Shareholders said corporate reforms merit millions in fees. Now they must prove it.

June 10 (Reuters) – When plaintiffs lawyers in a derivative suit against Pinterest Inc board members asked for approval of their $5.4 million fee request last April, they told the judge they deserved twice their lodestar bills because they’d obtained significant corporate governance reforms that would make the company more diverse and inclusive, enhancing its long-term value for shareholders.

In an order issued on Thursday, US District Judge William Alsup of San Francisco told the firms to prove it.

Alsup granted final approval to the settlement, in which Pinterest has agreed to commit $50 million to several diversity initiatives that vest the board with ultimate responsibility for both improving Pinterest’s corporate culture and ensuring that the online image sharing service offers users more diverse responses to their search questions. The judge awarded Cohen Milstein Sellers & Toll, Renne Public Law Group, Bottini & Bottini, and Weiss Law $2.5 million in fees – about $200,000 less than their lodestar billings and less than half of what they requested.

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But that award may go up if plaintiffs’ lawyers can show Alsup over the next two years that Pinterest is living up to the settlement agreement and that the reforms shareholders obtained in the derivative deal have resulted in an actual benefit to the company.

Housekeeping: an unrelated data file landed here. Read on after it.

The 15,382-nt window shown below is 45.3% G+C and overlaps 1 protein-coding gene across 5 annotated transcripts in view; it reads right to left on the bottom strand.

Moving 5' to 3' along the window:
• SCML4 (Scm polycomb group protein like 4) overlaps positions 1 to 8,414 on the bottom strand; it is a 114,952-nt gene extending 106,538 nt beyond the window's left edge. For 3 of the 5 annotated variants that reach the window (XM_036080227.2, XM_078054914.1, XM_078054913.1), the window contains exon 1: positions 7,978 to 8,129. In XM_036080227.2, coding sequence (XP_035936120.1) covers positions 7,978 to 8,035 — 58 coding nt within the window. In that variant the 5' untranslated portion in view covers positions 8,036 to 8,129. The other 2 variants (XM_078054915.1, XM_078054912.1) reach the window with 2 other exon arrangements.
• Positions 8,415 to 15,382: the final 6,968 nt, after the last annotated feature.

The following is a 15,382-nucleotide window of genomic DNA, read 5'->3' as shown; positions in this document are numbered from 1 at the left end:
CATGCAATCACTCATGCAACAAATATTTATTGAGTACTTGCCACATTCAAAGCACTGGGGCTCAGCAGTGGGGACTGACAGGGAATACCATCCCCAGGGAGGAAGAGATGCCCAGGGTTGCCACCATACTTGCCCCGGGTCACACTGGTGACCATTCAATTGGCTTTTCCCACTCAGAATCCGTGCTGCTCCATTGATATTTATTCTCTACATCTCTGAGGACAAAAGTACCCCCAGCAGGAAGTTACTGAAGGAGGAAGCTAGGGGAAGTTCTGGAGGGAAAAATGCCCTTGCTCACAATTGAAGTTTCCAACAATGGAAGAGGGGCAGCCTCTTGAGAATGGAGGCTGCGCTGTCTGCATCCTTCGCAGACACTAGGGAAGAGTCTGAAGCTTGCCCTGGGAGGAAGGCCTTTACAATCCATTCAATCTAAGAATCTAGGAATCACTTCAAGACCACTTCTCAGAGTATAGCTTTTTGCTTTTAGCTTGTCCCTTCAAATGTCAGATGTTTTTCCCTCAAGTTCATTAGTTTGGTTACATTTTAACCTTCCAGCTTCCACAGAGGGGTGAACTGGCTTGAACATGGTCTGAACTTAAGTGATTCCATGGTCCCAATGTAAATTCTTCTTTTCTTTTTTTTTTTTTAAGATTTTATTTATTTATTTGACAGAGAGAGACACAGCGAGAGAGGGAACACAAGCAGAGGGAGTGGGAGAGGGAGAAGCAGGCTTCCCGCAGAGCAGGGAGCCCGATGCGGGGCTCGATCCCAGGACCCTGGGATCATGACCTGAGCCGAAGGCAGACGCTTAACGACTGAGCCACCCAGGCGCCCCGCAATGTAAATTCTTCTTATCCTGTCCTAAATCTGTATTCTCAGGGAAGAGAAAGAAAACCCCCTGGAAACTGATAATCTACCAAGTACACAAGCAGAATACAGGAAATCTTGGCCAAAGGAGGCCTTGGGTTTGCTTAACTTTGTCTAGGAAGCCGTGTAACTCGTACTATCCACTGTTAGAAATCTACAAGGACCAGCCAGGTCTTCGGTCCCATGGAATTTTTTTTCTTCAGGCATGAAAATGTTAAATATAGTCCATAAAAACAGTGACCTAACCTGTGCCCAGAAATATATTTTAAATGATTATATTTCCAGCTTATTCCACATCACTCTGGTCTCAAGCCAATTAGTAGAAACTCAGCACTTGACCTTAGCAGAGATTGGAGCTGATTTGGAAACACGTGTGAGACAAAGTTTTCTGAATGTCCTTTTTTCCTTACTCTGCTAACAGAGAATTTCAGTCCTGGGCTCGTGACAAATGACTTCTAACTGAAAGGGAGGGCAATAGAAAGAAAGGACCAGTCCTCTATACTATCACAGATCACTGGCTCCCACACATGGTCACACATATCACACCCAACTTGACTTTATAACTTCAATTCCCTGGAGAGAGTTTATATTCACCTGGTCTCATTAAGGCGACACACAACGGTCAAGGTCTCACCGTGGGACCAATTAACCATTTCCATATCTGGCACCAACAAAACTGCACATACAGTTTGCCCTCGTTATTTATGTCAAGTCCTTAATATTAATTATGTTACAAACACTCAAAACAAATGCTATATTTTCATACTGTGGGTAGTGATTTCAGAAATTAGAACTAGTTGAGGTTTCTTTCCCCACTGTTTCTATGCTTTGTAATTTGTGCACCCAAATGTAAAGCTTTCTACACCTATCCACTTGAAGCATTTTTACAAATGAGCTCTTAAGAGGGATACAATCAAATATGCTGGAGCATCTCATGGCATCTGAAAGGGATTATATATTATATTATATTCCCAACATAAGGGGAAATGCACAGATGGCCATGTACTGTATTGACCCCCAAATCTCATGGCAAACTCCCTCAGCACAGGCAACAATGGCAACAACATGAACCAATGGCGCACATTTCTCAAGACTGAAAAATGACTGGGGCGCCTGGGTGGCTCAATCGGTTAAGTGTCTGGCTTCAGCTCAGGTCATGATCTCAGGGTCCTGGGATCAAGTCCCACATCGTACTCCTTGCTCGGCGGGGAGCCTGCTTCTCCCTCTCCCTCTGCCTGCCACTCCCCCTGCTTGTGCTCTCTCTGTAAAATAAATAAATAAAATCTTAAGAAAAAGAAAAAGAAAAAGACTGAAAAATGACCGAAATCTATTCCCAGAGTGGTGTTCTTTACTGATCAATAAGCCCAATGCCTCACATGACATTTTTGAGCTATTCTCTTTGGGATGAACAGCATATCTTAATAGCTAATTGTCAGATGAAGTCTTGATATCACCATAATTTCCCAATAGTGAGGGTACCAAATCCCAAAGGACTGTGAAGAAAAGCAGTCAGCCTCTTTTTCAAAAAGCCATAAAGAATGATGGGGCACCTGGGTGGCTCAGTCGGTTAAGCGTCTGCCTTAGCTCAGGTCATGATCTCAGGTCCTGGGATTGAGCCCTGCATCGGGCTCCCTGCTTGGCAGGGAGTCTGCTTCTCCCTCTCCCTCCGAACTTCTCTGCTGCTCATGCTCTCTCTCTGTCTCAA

To that end, the approval order requires Cohen Milstein and the other firms to appoint lawyers “to enforce the settlement terms and police the corporation.” Alsup directed shareholders to file biannual reports documenting “how much progress has actually been made (or not made)” in achieving the goals laid out in the settlement agreement. If he likes what he sees over those two years, Alsup said, he will grant more fees to shareholder counsel.

I reached out to both plaintiffs’ lawyer Julie Reiser of Cohen Milstein and Pinterest counsel Boris Feldman of Freshfields Bruckhaus Deringer but neither offered comment on the extremely unusual approval order – the first, as far as I know, in which a judge has partially conditioned fees in a derivative case on the success of corporate governance reforms. (Feldman said the same thing at a May 26 final approval hearing, telling Alsup that he was not aware of any other derivative case in which the fee award was “contingent on future events.”)

Alsup has been leery of the value of the Pinterest governance reforms since shareholder lawyers first asked for preliminary approval of the settlement – ​​billed as the first derivative deal to require a corporate board to oversee audits of the company’s diversity and inclusion efforts — last November. My Reuters colleague Jody Godoy covered the preliminary approval hearing Alsup oversaw last January, in which the judge said shareholder lawyers too often tout “cosmetic improvements” and then ride “into the sunset” without assuring that they’ve achieved any real change.

Alsup was particularly concerned in this case because Pinterest’s board had already adopted several policies intended to improve corporate culture before shareholders settled the derivative suit. The board brought in Wilmer Cutler Pickering Hale and Dorr to conduct an internal investigation in 2020, after high-ranking women at the company stepped forward with allegations of pervasive race and gender discrimination. Following a six-month probe, the company said it would (among other things) revamp training, set new diversity goals and partner with the NAACP to create an inclusion advisory council.